UNESCO: women’s rights ‘essential for sustainable development’



Irina Bokova, director-general of the United Nations Educational, Scientific and Cultural Organisation (UNESCO), has called for a celebration of women’s rights and achievements as part of International Women’s Day 2013.

But Bokova also commented on how the story of Malala Yousafzai – the Pakistani girl shot for her efforts in trying to get an education – was evidence that many women across the world still face violence every day.

This is also a day to cast an objective eye on where we stand and reflect on the obstacles that remain”, she said.

Violence against women is one of the most deadly and widespread violations of women’s rights across the world. Violence takes many shapes: physical, sexual, psychological and economic – but the result remains the same devastating violation of fundamental rights and human dignity.

There are concerted efforts at all levels to stop this violence, but progress is haltingly slow.”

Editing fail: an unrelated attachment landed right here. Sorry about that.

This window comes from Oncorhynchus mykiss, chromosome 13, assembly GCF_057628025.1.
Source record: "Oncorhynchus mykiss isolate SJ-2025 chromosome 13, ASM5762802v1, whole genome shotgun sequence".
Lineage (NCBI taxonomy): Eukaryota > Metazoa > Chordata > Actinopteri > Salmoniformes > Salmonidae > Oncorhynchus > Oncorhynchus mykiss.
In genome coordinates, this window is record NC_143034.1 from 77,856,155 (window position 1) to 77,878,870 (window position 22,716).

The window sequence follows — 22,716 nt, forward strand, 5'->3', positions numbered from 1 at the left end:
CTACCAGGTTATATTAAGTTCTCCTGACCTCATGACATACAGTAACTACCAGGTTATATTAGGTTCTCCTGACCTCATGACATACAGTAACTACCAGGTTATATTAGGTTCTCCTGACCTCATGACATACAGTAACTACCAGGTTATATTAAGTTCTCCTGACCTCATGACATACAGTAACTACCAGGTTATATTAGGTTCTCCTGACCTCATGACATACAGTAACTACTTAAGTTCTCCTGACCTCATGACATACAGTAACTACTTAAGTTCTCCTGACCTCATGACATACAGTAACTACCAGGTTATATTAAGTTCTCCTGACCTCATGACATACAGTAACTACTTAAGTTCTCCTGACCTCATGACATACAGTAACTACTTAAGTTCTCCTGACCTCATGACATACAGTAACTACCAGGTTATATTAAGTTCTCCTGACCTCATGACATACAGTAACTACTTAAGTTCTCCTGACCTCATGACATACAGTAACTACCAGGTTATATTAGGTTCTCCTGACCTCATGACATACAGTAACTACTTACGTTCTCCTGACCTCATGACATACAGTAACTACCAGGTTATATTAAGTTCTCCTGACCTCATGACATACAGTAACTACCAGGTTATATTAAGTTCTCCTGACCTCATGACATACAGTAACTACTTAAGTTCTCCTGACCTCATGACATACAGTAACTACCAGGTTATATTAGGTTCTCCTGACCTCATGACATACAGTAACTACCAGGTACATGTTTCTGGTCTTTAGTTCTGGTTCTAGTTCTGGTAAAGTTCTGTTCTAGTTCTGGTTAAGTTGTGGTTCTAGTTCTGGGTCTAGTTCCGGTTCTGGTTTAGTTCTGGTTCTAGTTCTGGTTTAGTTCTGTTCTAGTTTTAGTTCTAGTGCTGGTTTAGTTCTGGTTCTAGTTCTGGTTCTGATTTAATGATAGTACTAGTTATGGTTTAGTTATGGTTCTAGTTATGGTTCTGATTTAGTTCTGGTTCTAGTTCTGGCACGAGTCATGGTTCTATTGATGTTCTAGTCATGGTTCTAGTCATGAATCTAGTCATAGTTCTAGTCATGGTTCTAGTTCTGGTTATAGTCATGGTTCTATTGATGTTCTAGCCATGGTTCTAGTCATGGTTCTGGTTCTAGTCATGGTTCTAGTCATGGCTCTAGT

Speaking about Malala’s episode, Bokova added, “UNESCO is working with governments across the world to support the right of  girls and women  to quality education under conditions of safety. This is essential not only for social justice but also for sustainable development.”

She said that the organisation was putting all its efforts into ending painful and dangerous practices such as genital mutilation, which affects thousands of young girls in Africa, and ensuring respect for human rights, which a recent report by Ecclesiastical Investment Management found was critically lacking in nearly half of the world’s countries.

However, sexual offences and assault in developed countries are also an increasingly worrying phenomenon, such as in Sweden, the US and the UK, where one in five women have been victim of such offences – some of the highest rate of levels anywhere in the world.

Further reading:

Government calls for responsible investment to unlock ‘vast potential’ of Burma

Half of countries pose serious human rights risks, warns investment group

Selling virginity is an example of unethical profit maximisation gone too far


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